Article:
5. Jedediah S. Britton-Purdy, David Singh Grewal, Amy Kapczynski and K. Sabeel Rahman, Building a Law-and-Political-Economy Framework: Beyond the Twentieth-Century Synthesis, Yale Law Journal, (2020 forthcoming) (suggesting new orientation of the scholarship on law and political economy that foregrounds realities of power, aspires toward equality and is committed to democracy)
  6. Anna Shashkova, Michel Verlaine and Ekaterina Kudryashova, On Modifications to the Constitution of the Russian Federation in 2020, 8 Russian Law Journal (2020) (examining the 2020 amendments to the Constitution of the Russian Federation)
  7. Vera Shikhelman, Implementing Decisions of International Human Rights Institutions – Evidence from the United Nations Human Rights Committee, 30 European Journal of International Law (2019) (analyzing empirical data about how and when states implement decisions of the United Nations Human Rights Committee in individual communications)
  8. Felix B. Chang and Sunnie T. Rucker-Chang, Roma Rights and Civil Rights: A Transatlantic Comparison (2020) (comparing the rights and social inclusion of two racialized minority groups, Roma in Central and Southeast Europe and African Americans in the United States)
  9. Brian Christopher Jones, Idolatry and Constitutional Change, in BC Jones, Constitutional Idolatry and Democracy: Challenging the Infatuation with Writtenness (2020 forthcoming) (explaining how idolatry affects constitutional change)

Call for Papers and Announcements

  1. The Institute for Comparative Federalism at Eurac Research invites applications for the Federal Scholar in Residence Program. The deadline for submission of applications is July 1, 2020.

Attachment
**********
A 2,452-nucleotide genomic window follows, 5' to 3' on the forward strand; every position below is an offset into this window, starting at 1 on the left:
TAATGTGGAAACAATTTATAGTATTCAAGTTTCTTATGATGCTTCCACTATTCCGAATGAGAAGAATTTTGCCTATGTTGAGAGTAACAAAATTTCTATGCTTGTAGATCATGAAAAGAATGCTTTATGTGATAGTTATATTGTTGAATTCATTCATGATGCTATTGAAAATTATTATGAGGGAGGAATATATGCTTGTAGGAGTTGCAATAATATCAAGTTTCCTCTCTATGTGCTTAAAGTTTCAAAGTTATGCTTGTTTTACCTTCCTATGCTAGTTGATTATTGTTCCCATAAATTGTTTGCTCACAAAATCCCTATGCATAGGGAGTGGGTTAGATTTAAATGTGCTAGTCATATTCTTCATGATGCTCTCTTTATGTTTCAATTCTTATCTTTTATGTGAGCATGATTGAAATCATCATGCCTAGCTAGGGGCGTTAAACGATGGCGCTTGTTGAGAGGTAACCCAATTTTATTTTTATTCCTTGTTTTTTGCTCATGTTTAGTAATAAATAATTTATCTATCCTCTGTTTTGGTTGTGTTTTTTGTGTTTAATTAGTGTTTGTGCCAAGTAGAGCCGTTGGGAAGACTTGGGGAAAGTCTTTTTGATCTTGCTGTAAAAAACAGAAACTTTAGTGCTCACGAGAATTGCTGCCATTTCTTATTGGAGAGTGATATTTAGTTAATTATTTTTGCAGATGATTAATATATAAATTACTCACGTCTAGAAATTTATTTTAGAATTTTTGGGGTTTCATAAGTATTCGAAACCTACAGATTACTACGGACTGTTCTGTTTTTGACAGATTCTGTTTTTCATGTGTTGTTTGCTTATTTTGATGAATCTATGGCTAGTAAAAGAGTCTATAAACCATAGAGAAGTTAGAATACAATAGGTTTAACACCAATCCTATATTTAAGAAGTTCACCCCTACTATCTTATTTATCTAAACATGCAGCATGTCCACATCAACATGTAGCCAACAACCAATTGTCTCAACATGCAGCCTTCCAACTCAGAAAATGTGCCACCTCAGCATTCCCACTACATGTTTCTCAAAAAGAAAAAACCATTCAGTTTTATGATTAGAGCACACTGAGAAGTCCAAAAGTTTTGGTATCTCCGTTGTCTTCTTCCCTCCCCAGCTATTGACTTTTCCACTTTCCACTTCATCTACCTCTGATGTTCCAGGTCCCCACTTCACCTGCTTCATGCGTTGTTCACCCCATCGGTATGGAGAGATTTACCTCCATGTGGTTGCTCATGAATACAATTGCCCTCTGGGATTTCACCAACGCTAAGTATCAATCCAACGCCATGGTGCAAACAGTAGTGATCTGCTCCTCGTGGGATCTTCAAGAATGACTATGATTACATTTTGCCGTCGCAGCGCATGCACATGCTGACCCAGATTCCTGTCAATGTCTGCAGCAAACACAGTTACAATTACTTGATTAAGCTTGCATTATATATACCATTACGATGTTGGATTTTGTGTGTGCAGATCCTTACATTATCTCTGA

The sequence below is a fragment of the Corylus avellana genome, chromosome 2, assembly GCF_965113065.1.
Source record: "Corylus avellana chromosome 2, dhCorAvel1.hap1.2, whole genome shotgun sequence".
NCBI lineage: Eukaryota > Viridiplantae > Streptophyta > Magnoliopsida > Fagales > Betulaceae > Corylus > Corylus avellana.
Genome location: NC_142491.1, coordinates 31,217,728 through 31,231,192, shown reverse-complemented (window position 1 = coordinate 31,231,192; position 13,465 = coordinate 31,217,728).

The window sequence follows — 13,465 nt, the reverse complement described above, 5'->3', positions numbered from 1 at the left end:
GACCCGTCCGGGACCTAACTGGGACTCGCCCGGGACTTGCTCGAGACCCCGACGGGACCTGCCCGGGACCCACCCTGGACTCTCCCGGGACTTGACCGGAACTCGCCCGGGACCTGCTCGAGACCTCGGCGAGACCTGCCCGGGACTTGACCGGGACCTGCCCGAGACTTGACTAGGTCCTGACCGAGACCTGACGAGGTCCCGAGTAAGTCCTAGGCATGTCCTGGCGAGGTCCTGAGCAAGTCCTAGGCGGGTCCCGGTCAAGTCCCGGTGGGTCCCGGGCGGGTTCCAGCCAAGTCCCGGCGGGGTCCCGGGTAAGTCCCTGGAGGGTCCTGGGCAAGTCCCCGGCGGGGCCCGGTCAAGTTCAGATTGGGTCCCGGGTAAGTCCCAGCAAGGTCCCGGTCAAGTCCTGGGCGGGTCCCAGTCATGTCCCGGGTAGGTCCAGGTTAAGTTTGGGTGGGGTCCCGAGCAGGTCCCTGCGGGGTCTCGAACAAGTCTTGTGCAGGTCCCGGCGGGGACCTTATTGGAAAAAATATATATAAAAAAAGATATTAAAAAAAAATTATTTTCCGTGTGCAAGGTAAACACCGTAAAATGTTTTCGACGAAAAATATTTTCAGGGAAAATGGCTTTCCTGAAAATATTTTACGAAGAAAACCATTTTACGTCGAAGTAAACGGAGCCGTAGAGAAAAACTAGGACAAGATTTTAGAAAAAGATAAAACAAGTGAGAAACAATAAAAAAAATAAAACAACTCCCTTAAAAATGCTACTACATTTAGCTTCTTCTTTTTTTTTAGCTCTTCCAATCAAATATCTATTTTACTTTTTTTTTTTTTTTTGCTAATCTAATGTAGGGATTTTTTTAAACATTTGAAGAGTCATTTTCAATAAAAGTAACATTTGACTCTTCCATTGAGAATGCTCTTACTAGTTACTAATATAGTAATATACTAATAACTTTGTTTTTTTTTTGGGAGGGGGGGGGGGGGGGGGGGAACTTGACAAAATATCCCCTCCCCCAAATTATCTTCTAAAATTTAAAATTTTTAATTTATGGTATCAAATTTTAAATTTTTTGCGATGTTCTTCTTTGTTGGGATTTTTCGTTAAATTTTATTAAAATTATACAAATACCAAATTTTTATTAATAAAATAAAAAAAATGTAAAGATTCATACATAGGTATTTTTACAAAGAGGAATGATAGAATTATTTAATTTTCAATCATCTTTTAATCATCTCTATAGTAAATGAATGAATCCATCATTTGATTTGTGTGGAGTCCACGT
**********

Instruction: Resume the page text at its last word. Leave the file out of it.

2. Scholars, students, practitioners, all disciplines, all nations, are invited to contribute articles, commentary, and other work to the new website and blog, Law Against Pandemic.  Student work is especially desired, so professors, please spread the word (at an appropriate social distance) in your schools.
  3. The Iranian Review for Law of the Sea and Maritime Policy invites submission of papers for its upcoming volume.
  4. The City Law School invites applications for four full-time, three-year doctoral scholarships, starting in September 2020. Two of these scholarships will be in EU Law. The deadline for submissions is April 16, 2020.

Elsewhere online

  1. Chiara Graziani, Covid-19 and EU Integration: Back to the Origins?, Brexit Institute
  2. 52 pages for 12 more years How Russia’s Constitutional Court justified letting Putin stick around and a whole lot more, Meduza
  3. Aditya AK, Freedom of Expression: Singapore High Court, Bar and Bench
  4. Michele Simonato, Mutual recognition in criminal matters and legal remedies: The first CJEU judgment on the European Investigation Order, European Law Blog
  5. Ephrat Livni, Will the US Supreme Court let Trump deport 27,000 healthcare workers despite coronavirus?, Quartz
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Published on April 6, 2020